Henry Hunt on “short howitzers for vertical fire”

When discussing artillery’s ballistic properties, the terms “horizontal fire” and “vertical fire” come into play.  As the names imply, these refer to the path of the projectile relative to the earth’s surface.  Due to gravity and other natural forces, horizontal fire is not ruler-straight, but a flat curve.  Vertical fire, likewise, is not straight upContinue reading “Henry Hunt on “short howitzers for vertical fire””

“I would propose … the train be intrusted to Colonel Abbot”: Organizing a Siege Train for the 1864 Campaign

Earlier I posted about the reorganization, or if you prefer, consolidation, of the field artillery in the weeks before the start of the Overland Campaign.  Another organizational action, no less critical to the ultimate objective of the campaign, for the artillery supporting the Army of the Potomac was the re-creation of the siege train.  IfContinue reading ““I would propose … the train be intrusted to Colonel Abbot”: Organizing a Siege Train for the 1864 Campaign”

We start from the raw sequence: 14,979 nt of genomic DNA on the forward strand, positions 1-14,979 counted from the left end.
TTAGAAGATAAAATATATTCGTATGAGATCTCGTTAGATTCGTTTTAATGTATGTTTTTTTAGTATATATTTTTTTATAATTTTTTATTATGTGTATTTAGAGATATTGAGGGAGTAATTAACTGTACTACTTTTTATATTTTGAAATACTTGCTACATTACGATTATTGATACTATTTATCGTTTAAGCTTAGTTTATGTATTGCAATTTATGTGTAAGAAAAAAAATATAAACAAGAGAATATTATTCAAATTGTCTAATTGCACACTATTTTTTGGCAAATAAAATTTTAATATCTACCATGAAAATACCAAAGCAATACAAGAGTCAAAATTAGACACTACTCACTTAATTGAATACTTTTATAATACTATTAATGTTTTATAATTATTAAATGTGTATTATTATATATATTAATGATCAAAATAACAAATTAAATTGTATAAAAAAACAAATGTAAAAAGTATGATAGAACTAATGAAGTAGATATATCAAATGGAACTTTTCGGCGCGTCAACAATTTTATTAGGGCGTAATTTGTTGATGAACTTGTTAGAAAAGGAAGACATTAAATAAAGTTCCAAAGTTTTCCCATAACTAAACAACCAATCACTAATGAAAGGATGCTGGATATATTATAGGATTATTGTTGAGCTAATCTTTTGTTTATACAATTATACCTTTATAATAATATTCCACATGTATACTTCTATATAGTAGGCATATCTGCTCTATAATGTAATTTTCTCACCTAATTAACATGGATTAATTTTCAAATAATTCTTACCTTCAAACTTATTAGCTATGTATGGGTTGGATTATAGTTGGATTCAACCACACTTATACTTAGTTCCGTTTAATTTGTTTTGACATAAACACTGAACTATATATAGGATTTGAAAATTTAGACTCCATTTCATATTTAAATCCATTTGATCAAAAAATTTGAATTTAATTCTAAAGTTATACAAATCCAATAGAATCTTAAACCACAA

Mortars at night against Fort Sumter: Another “minor” bombardment

Although not at the rate seen the previous fall, shot and shell still fell around Charleston as the spring season arrived.  Federals on Morris Island continued what is best described as “harassing fire” on Fort Sumter.  Usually no more than a handful of mortar or Parrott rifle rounds.  But on the afternoon of April 3,Continue reading “Mortars at night against Fort Sumter: Another “minor” bombardment”